Clarkdale Fruit Farms in Deerfield reports some winter freezing of peach buds over the winter, when temperatures stayed below 0 degrees Fahrenheit. But because those trees are also about a week behind, said Ben Clark, it’s hard to know yet how much fruit will be lost.
At Greenfield Farmers Cooperative Exchange, the late season is causing a backup of plants for planting.
“A lot of people are looking for tomatoes and peppers (plants),” said Deanne Andrews, nursery manager of the Greenfield store. “We don’t have room for that yet,” because sales of herbs and earlier vegetable plants has been slow.
“The gray weather inhibits people from getting out to shop, because it would mean they’d have to get out and start gardening,” said Andrews, who tries to discourage people from planting too early, anyway. “We’re going to try next week, with our fingers crossed,” to begin selling warm-weather plants like basil, tomato, eggplants and peppers.
“In general it’s just a big backup, “including a backup in the greenhouses of plant suppliers who need to free up space in their greenhouses for more later plant varieties.
Meanwhile, Andrews is seeing problems with geraniums, which are prone to the botrytis fungus in prolonged cool temperatures, causing their leaves to turn yellow. The airborne virus “spreads like wildfire,” she said, and can even spread to soil eventually.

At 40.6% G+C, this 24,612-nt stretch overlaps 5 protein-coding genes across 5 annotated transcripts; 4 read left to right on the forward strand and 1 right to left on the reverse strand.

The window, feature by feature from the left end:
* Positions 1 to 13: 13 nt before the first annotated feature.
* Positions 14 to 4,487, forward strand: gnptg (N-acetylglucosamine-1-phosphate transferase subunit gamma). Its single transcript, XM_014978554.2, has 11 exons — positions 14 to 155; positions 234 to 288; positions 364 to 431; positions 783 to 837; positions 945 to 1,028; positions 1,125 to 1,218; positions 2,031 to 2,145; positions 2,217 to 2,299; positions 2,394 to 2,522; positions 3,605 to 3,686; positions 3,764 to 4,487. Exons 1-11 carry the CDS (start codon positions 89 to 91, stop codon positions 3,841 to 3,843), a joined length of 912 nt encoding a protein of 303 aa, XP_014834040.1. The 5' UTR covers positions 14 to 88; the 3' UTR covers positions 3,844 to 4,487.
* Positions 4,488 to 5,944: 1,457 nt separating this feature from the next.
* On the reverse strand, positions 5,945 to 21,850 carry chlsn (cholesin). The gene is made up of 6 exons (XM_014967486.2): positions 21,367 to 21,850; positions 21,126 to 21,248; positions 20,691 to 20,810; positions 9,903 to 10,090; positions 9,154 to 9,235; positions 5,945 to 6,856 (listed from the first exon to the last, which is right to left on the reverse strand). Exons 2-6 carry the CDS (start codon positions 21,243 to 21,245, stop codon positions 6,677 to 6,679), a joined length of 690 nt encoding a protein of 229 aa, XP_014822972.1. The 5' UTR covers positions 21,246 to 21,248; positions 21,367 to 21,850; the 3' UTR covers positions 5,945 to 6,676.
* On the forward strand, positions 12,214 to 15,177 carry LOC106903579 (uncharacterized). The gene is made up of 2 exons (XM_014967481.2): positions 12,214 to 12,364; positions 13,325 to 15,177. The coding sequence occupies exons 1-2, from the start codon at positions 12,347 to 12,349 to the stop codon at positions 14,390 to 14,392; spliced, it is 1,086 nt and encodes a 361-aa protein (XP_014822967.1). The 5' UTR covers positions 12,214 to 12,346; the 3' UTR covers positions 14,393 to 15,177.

But she believes that by Memorial Day weekend, temperatures should warm up to the point that it’s safe to plant most vegetables.
“Next week, it’s supposed to be in the 40s at night, so I think its time to go for it,” she says. “But we’ve been surprised before.”
Back in Whately, Nourse is also optimistically cautious — because of the moon.
A full moon will occur next Wednesday, he noted, and “usually during a full moon, you get extra radiational cooling, where you tend to see colder nights. Old timers will tell you that.”
Given that scenario, he warns people to take care of they’re plantings, and consider covering their berry plants if conditions warrant.
You can reach Richie Davis at firstname.lastname@example.org or 413-772-0261, Ext. 269